Knight Fellows offer tips on tackling energy/climate science beat

Leda Zimmerman    ·    February 23, 2012    ·    MITEI

Times are tough for science reporters, perhaps especially for those covering the energy and climate science beat. In a January 31stpanel, MIT’s Knight Science Journalism fellows chronicled the challenges of negotiating a terrain where, in the words of Knight Fellowship Director Philip J. Hilts, “everything is so toxic and partisan.” A capacity audience at the event—which was co-sponsored by the MIT Energy Initiative and the MIT Program in Science, Technology and Society—engaged the four fellows in a lively discussion that touched not only on the hazards of science writing in a politically charged environment, but also on the changing nature of the profession in an age of blogs and social networks.

Panel moderator Hilts led with a provocative opinion article from The Wall Street Journal that denied evidence of global warming in the past decade—the kind of “attack piece,” said Hilts, that generates noise and confusion around the nation’s climate and energy discourse. Panelists, well-acquainted with this clamor, offered some strategies for cutting through it.

“A lot of our job is dealing with snake oil salesmen,” said Reuters environment correspondent Alister Doyle, as reporters “navigat[e] among the competing claims” about energy technologies, for instance.  Although the “daily bombardment of advertisements from lobby groups” complicates the picture, Doyle focuses on a careful accounting of the costs and benefits of new technologies, whether renewable or fossil fuel. But he admitted that “trying to get enough sources for a proper view of what is real here is very difficult.”

Hepeng Jia, founder of China’s Science News Magazine, noted that while climate change is broadly accepted as a reality in his country, “the reporting on it is remote; there is no relationship to the ordinary lives of human beings.”  He relishes communicating the debate on energy policy taking place in the U.S.—including on the editorial pages of its newspapers—because “good energy journalism should not simply tell facts.” Disputes can make “voices supported by strong evidence become stronger,” he said.

Science magazine policy reporter Eli Kintisch scans a “daily onslaught of hundreds of articles” seeking scientific findings that are “truly important, surprising and newsworthy.”  He gains insight from “independent scientists uninvolved in the research,” whose judgment he trusts. But Kintisch admitted he is worried that the audience for his carefully vetted pieces is narrowing, as “people increasingly get the news they want,” making selections based on whether they “like the Sarah Palin or Al Gore view of the world.”

For Joyce Murdoch, former managing editor of the National Journal, “what happens in Washington in terms of energy policy totally reflects elected officials’ personal assessment of their own political needs.” One notable example, said Murdoch: the ethanol subsidy, which exists “because Iowa holds the first presidential caucuses.” She advises journalists to “get beyond political posturing and come up with coverage that is more scientifically based.”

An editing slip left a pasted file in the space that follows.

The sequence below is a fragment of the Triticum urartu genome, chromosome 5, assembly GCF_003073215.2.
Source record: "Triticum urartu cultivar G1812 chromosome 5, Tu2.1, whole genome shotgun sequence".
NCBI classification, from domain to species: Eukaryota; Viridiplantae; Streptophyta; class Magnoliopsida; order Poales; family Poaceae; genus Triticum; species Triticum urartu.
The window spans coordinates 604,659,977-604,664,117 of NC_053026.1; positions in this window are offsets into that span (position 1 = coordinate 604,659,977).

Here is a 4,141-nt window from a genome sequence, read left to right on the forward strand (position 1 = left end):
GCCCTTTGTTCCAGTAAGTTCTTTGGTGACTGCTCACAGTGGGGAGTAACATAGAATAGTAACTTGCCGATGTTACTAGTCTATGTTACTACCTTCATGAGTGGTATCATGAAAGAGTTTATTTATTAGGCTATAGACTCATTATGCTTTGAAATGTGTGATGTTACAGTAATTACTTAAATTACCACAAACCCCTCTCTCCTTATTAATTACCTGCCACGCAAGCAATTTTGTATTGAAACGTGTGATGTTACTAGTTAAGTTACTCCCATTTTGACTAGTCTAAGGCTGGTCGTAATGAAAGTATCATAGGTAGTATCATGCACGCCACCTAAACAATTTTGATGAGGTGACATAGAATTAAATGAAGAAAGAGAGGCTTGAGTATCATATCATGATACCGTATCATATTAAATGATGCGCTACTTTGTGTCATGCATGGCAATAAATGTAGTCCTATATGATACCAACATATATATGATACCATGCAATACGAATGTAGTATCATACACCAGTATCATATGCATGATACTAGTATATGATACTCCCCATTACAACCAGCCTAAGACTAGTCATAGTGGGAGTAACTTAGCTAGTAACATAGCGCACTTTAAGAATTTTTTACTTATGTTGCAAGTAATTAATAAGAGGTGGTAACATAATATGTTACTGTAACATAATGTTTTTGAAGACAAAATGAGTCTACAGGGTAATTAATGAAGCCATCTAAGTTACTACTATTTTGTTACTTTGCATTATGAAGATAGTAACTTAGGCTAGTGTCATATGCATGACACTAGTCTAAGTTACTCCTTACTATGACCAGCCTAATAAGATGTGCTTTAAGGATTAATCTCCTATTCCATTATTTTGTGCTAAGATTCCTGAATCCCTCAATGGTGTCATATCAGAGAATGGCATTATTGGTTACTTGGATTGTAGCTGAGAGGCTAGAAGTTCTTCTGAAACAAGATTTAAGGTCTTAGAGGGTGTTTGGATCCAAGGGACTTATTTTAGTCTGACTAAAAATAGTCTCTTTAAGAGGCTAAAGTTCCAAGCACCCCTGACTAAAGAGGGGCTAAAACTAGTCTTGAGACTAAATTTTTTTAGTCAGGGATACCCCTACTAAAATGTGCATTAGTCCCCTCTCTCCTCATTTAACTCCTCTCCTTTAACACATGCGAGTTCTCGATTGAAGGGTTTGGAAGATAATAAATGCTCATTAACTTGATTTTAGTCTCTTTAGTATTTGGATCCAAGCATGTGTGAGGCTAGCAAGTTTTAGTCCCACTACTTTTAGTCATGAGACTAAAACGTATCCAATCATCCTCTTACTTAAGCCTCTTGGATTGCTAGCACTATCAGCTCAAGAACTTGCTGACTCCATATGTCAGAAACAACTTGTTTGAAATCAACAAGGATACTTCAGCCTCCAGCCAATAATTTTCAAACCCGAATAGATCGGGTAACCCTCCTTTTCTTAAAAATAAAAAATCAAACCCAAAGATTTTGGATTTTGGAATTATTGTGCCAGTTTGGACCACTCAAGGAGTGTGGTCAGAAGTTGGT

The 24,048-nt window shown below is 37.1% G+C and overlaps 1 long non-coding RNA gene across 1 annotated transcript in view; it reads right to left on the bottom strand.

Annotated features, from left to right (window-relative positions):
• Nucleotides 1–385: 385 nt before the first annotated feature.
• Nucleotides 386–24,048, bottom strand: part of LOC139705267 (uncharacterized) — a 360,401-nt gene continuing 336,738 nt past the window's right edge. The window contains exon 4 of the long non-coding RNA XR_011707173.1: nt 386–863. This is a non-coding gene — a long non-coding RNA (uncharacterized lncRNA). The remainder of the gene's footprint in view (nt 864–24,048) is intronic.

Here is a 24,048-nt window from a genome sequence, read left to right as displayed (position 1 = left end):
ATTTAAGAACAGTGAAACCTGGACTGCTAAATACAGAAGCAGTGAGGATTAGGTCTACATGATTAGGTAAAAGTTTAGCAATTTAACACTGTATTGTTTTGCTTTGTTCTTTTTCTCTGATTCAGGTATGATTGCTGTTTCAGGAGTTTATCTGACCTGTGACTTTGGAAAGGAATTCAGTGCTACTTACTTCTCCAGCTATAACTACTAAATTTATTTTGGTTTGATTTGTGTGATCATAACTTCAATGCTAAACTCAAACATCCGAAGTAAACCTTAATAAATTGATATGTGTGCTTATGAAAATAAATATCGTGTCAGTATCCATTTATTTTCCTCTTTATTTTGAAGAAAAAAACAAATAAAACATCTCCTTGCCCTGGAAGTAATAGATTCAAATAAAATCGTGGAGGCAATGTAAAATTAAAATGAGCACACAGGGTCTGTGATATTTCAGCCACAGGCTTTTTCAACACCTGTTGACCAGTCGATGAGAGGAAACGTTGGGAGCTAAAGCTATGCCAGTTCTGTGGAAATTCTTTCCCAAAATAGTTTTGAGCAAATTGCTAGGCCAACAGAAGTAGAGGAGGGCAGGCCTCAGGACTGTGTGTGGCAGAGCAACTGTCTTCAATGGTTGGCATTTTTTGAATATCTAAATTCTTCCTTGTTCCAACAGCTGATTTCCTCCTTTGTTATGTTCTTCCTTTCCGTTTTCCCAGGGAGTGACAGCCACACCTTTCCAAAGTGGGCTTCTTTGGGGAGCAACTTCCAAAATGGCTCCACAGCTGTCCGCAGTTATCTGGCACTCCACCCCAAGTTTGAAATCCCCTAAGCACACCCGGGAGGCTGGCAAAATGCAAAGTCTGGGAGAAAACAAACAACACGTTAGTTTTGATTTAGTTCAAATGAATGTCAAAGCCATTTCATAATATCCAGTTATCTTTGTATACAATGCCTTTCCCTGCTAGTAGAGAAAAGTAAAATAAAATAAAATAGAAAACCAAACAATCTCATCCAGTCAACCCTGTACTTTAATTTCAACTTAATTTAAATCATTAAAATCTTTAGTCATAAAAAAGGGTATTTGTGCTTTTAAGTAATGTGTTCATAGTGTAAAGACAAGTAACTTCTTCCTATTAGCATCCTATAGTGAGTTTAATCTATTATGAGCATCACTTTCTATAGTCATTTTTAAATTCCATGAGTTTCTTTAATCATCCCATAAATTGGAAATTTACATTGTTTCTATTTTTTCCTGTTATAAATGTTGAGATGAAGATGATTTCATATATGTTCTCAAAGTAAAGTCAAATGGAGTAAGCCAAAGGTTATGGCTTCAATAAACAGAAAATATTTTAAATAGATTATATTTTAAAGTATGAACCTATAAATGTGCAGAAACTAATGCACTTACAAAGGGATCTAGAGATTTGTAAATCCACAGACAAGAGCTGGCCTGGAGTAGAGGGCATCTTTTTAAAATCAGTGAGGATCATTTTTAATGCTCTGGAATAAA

Some audience members offered their own prescriptions for strengthening the voice of scientists and science reporters on matters of climate change and energy. “Follow the money,” said one. Given the powerful interests vying for attention in Washington, “just explain to us who’s paying for the arguments.”  Others suggested that journalists play a more active role in influencing the public, when facts about energy and climate matters are so often misrepresented.

While the Knight panelists expressed little enthusiasm for joining the political fray—a partial reporter is a less authoritative and trustworthy source, after all—they encouraged audience members to step in. “That job is up to you, to put more voices in the system,” said Hilts. “Blogs may be what matter most in the end.” And Kintisch added that at a time when there are fewer traditional positions available to journalists, it is “perhaps easier for scientists with a Ph.D. or master’s, with some expertise, to make a name for themselves by writing a blog.”  Former Knight Fellow director Victor McElheny drove home the point, reminding MIT students that “all of you are or will be practicing popularization of science without a license.”

One attendee, Ph.D. candidate Rebecca Gianotti, was taking all this advice to heart. A hydrologist and Martin Fellow for Sustainability, Gianotti plans shifting to a career in science journalism. While the panel confirmed her suspicions about the challenges involved, she remains intent on “finding stories that connect people to science in their everyday lives.” In her own new blog (Science and the World), she hopes to pique the interest of a public “that may not already choose to read” about important matters in science such as climate change. “If these stories were told in a more entertaining way, that was more about storytelling than conveying technical information, people would appreciate the relevance of science,” said Gianotti. “As soon as they have a connection to an issue, they can get invested in doing something about it.”

This article appears in the issue of Energy Futures.

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